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COVID-19 pandemic forces freshmen to adjust dorm life expectations

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COVID-19 pandemic forces freshmen to adjust dorm life expectations

Students and residents walk outside Lander Hall along NE Campus Parkway on the first full week of classes. According to Housing and Food Services, there are about 4,200 residents living in both 9-month and 12-month housing.

Before the COVID-19 pandemic hit, freshman Edi Xin had high hopes for the college experience. 

“For a while, I really pictured the whole ‘best time of your life’ thing,” Xin said. “There was a lot I was looking forward to: meeting people randomly, just hanging out in lounge areas, and going to class in big lecture halls like in the movies.”

Xin’s experience in the dorms so far hasn’t exactly been what they envisioned.

“Now [we] might as well not be on campus, and I don’t really think it’s worth being on campus right now,” Xin said. “Hopefully once this quarter passes, I’ll have some in person classes.” 

With student housing occupancy down by more than 50%, Xin feels campus is much lonelier than they initially hoped, noting that even dorm buildings feel empty.

Since over 90% of classes are online, most freshmen on campus are taking classes entirely from their dorm rooms. This has made the academic transition to college more difficult for some.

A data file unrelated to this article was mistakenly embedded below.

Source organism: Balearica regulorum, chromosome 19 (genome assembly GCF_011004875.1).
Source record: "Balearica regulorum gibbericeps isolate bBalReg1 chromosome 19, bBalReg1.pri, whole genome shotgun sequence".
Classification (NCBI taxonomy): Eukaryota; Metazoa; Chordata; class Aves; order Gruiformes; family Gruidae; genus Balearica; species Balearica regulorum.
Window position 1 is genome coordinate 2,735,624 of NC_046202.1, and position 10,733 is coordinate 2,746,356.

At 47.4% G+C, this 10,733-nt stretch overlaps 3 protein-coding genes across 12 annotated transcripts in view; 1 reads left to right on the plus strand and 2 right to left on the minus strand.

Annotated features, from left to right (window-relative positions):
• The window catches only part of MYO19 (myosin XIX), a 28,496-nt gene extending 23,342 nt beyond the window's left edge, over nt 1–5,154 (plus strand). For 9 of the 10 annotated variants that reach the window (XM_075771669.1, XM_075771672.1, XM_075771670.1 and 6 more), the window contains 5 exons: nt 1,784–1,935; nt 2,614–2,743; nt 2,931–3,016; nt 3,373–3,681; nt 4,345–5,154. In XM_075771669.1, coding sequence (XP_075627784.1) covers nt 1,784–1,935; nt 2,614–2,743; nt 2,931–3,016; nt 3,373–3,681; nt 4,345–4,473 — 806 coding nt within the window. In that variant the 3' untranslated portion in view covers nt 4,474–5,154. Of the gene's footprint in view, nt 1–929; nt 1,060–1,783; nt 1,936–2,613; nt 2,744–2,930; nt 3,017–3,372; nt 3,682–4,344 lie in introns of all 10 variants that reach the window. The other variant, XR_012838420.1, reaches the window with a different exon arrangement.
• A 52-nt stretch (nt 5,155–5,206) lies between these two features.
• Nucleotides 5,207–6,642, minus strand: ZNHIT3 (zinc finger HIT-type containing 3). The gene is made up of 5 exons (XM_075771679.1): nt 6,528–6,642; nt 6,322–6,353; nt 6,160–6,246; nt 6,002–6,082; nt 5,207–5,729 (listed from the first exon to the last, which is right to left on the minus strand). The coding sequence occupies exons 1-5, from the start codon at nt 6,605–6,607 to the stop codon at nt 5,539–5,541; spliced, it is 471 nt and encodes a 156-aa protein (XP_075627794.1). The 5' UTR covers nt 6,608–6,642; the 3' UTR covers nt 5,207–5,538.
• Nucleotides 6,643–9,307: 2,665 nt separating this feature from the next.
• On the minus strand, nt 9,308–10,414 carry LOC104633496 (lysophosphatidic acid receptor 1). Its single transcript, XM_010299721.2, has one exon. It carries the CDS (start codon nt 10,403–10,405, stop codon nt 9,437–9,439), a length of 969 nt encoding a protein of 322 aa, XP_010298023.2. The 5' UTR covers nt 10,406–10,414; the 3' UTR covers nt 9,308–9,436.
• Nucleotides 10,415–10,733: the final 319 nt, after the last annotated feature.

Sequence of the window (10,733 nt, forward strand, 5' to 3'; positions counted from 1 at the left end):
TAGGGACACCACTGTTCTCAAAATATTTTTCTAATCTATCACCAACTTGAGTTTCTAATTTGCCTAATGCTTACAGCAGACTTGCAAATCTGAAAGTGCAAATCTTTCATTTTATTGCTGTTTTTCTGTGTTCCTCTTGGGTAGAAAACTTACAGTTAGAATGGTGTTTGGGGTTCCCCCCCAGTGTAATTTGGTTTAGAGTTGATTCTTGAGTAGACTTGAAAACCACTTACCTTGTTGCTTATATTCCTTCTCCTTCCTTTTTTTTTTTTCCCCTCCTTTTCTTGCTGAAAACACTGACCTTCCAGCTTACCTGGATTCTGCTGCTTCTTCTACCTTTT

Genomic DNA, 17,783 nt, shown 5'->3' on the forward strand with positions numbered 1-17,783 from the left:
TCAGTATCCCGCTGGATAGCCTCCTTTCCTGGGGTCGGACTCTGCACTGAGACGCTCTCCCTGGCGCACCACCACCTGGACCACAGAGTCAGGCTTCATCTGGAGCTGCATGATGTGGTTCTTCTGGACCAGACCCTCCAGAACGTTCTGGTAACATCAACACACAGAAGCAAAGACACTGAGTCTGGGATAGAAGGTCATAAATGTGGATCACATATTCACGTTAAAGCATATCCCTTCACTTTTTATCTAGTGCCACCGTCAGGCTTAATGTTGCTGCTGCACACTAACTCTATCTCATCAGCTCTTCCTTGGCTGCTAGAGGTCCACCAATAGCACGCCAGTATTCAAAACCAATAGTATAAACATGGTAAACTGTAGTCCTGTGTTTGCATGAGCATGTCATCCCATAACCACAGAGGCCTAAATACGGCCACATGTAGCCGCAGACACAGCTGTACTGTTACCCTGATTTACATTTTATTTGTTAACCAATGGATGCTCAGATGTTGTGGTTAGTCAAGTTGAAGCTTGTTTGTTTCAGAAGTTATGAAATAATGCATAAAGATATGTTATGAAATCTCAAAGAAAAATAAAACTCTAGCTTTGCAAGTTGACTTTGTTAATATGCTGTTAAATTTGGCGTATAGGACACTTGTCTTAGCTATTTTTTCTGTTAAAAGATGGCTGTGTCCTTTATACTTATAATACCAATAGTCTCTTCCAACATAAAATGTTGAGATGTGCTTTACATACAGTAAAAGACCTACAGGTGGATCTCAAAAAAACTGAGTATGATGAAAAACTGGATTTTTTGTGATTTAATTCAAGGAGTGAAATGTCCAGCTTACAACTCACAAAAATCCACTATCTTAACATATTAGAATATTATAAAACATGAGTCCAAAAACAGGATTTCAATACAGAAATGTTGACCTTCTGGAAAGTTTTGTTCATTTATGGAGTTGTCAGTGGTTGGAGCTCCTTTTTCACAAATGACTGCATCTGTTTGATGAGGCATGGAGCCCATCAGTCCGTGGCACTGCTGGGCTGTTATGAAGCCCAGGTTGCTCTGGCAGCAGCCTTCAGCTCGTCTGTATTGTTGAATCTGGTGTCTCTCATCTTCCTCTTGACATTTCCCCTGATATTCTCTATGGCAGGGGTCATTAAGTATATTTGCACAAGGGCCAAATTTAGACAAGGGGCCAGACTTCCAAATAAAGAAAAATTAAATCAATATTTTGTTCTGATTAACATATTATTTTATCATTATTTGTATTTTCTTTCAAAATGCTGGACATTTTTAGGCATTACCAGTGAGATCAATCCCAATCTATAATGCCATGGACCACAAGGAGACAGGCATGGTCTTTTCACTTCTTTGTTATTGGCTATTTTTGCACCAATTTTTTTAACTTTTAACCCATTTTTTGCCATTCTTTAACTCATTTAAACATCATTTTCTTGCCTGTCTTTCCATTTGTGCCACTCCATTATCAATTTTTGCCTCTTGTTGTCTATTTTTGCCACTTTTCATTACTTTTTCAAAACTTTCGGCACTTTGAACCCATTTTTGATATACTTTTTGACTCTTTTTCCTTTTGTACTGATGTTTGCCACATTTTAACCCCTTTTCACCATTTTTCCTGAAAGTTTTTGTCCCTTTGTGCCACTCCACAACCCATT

“I’m not getting the in-person class experience I expected, but I’m still getting the stress from classes,” Xin said. “It’s much harder to form study groups and make connections.”

As a result, meeting virtually has become increasingly important. Xin said they’ve been using Discord and other social media platforms to connect with classmates.

Other freshmen, like Mitchell Levy, are enjoying their campus experience despite COVID-19 conditions.

Levy, a freshman computer science student, said he’s happy to have any sort of campus experience, for both academic and social reasons.

“I spent a lot of time doing work from home during spring quarter of last school year,” Levy said, noting that he took community college courses before coming to the UW. “I figured that even if most of campus was closed, I'd have access to more effective study spaces here on campus than I would at home.”

Levy participated in Running Start at Lower Columbia College and graduated with an Associate of Arts degree. 

“I'm only going to have two, maybe three years on my bachelor's degree due to my time in Running Start,” Levy said. “I want to actually get as much of the experience of a four-year degree as I can.”

Overall, Levy is satisfied with dorm life so far, in spite of social distancing measures.

“As far as how it's lived up to expectations, it's been pretty good overall,” Levy said. “I feel like the part of the experience that was most important to me is living on my own and easing into that independence and self-sufficiency that comes with not living at home, and the pandemic hasn't really affected that too much.”

Like Xin, Levy’s social interactions have been centered around social media and other online platforms.

For Kat, a freshman living on West Campus (who didn’t want their last name published), dorm life has been a mixed bag.

“It feels deserted sometimes,” Kat said. “I thought a lot more things would be happening around me than there are.”

However, Kat remains cautiously optimistic about life on campus despite pandemic conditions.

“I think everyone is still excited,” she said. “They just also know that it might not be what they expected for their first year.”

Reach reporter Annie Denton at Twitter: @anniesdenton

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